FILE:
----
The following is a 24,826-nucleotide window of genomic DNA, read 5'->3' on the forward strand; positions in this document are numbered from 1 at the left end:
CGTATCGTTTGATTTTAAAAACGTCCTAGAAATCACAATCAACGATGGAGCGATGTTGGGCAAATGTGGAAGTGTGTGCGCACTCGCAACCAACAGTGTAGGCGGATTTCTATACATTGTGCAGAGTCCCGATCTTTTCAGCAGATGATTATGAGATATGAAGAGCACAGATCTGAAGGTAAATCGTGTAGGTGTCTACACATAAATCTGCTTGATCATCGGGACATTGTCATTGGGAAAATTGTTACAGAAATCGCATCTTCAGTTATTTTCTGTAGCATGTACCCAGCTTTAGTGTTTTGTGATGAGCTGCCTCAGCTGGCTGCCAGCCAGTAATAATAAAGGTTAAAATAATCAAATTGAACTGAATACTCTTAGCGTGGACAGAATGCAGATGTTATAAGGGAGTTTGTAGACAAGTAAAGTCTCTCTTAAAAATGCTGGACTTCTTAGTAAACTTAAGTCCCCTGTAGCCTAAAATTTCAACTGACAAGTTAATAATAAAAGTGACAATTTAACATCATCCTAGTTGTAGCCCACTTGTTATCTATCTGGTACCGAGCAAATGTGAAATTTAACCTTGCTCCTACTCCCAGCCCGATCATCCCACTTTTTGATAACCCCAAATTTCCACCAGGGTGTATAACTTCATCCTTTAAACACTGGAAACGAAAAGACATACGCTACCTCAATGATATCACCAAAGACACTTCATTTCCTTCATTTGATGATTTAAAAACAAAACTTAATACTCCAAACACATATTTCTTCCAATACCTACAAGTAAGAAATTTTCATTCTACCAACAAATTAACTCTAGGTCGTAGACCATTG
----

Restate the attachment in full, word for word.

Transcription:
The following is a 24,826-nucleotide window of genomic DNA, read 5'->3' on the forward strand; positions in this document are numbered from 1 at the left end:
CGTATCGTTTGATTTTAAAAACGTCCTAGAAATCACAATCAACGATGGAGCGATGTTGGGCAAATGTGGAAGTGTGTGCGCACTCGCAACCAACAGTGTAGGCGGATTTCTATACATTGTGCAGAGTCCCGATCTTTTCAGCAGATGATTATGAGATATGAAGAGCACAGATCTGAAGGTAAATCGTGTAGGTGTCTACACATAAATCTGCTTGATCATCGGGACATTGTCATTGGGAAAATTGTTACAGAAATCGCATCTTCAGTTATTTTCTGTAGCATGTACCCAGCTTTAGTGTTTTGTGATGAGCTGCCTCAGCTGGCTGCCAGCCAGTAATAATAAAGGTTAAAATAATCAAATTGAACTGAATACTCTTAGCGTGGACAGAATGCAGATGTTATAAGGGAGTTTGTAGACAAGTAAAGTCTCTCTTAAAAATGCTGGACTTCTTAGTAAACTTAAGTCCCCTGTAGCCTAAAATTTCAACTGACAAGTTAATAATAAAAGTGACAATTTAACATCATCCTAGTTGTAGCCCACTTGTTATCTATCTGGTACCGAGCAAATGTGAAATTTAACCTTGCTCCTACTCCCAGCCCGATCATCCCACTTTTTGATAACCCCAAATTTCCACCAGGGTGTATAACTTCATCCTTTAAACACTGGAAACGAAAAGACATACGCTACCTCAATGATATCACCAAAGACACTTCATTTCCTTCATTTGATGATTTAAAAACAAAACTTAATACTCCAAACACATATTTCTTCCAATACCTACAAGTAAGAAATTTTCATTCTACCAACAAATTAACTCTAGGTCGTAGACCATTG